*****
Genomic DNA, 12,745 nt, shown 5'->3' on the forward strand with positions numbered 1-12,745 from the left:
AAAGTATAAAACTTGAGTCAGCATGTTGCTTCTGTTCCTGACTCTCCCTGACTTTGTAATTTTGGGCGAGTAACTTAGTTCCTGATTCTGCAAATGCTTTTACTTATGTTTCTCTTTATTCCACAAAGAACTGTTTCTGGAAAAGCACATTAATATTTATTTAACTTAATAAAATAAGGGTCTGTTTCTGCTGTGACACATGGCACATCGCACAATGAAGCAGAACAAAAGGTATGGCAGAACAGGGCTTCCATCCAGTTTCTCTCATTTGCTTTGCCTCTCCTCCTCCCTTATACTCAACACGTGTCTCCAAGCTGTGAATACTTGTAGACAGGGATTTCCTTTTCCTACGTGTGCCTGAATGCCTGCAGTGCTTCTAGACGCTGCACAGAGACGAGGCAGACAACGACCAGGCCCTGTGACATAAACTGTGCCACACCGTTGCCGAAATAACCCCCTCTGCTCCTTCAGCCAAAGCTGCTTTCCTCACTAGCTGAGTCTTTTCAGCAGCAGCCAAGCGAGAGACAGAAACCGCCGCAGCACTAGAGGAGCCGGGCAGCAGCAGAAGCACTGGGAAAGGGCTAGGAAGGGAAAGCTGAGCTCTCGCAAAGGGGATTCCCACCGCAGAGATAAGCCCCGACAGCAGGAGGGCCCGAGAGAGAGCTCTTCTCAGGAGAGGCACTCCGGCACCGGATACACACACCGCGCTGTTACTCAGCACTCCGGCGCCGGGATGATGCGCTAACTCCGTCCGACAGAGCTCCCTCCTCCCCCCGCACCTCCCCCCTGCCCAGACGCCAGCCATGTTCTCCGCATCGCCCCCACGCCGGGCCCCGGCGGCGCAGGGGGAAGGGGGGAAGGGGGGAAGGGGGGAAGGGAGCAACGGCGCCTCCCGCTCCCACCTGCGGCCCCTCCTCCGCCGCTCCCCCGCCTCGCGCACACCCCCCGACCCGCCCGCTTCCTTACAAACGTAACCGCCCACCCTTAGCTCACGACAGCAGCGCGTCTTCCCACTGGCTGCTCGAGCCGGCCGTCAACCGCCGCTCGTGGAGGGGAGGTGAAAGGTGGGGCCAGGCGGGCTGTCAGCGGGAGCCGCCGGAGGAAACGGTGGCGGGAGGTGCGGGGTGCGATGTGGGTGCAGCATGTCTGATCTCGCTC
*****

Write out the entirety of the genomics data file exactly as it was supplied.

Genomic DNA, 12,745 nt, shown 5'->3' on the forward strand with positions numbered 1-12,745 from the left:
AAAGTATAAAACTTGAGTCAGCATGTTGCTTCTGTTCCTGACTCTCCCTGACTTTGTAATTTTGGGCGAGTAACTTAGTTCCTGATTCTGCAAATGCTTTTACTTATGTTTCTCTTTATTCCACAAAGAACTGTTTCTGGAAAAGCACATTAATATTTATTTAACTTAATAAAATAAGGGTCTGTTTCTGCTGTGACACATGGCACATCGCACAATGAAGCAGAACAAAAGGTATGGCAGAACAGGGCTTCCATCCAGTTTCTCTCATTTGCTTTGCCTCTCCTCCTCCCTTATACTCAACACGTGTCTCCAAGCTGTGAATACTTGTAGACAGGGATTTCCTTTTCCTACGTGTGCCTGAATGCCTGCAGTGCTTCTAGACGCTGCACAGAGACGAGGCAGACAACGACCAGGCCCTGTGACATAAACTGTGCCACACCGTTGCCGAAATAACCCCCTCTGCTCCTTCAGCCAAAGCTGCTTTCCTCACTAGCTGAGTCTTTTCAGCAGCAGCCAAGCGAGAGACAGAAACCGCCGCAGCACTAGAGGAGCCGGGCAGCAGCAGAAGCACTGGGAAAGGGCTAGGAAGGGAAAGCTGAGCTCTCGCAAAGGGGATTCCCACCGCAGAGATAAGCCCCGACAGCAGGAGGGCCCGAGAGAGAGCTCTTCTCAGGAGAGGCACTCCGGCACCGGATACACACACCGCGCTGTTACTCAGCACTCCGGCGCCGGGATGATGCGCTAACTCCGTCCGACAGAGCTCCCTCCTCCCCCCGCACCTCCCCCCTGCCCAGACGCCAGCCATGTTCTCCGCATCGCCCCCACGCCGGGCCCCGGCGGCGCAGGGGGAAGGGGGGAAGGGGGGAAGGGGGGAAGGGAGCAACGGCGCCTCCCGCTCCCACCTGCGGCCCCTCCTCCGCCGCTCCCCCGCCTCGCGCACACCCCCCGACCCGCCCGCTTCCTTACAAACGTAACCGCCCACCCTTAGCTCACGACAGCAGCGCGTCTTCCCACTGGCTGCTCGAGCCGGCCGTCAACCGCCGCTCGTGGAGGGGAGGTGAAAGGTGGGGCCAGGCGGGCTGTCAGCGGGAGCCGCCGGAGGAAACGGTGGCGGGAGGTGCGGGGTGCGATGTGGGTGCAGCATGTCTGATCTCGCTC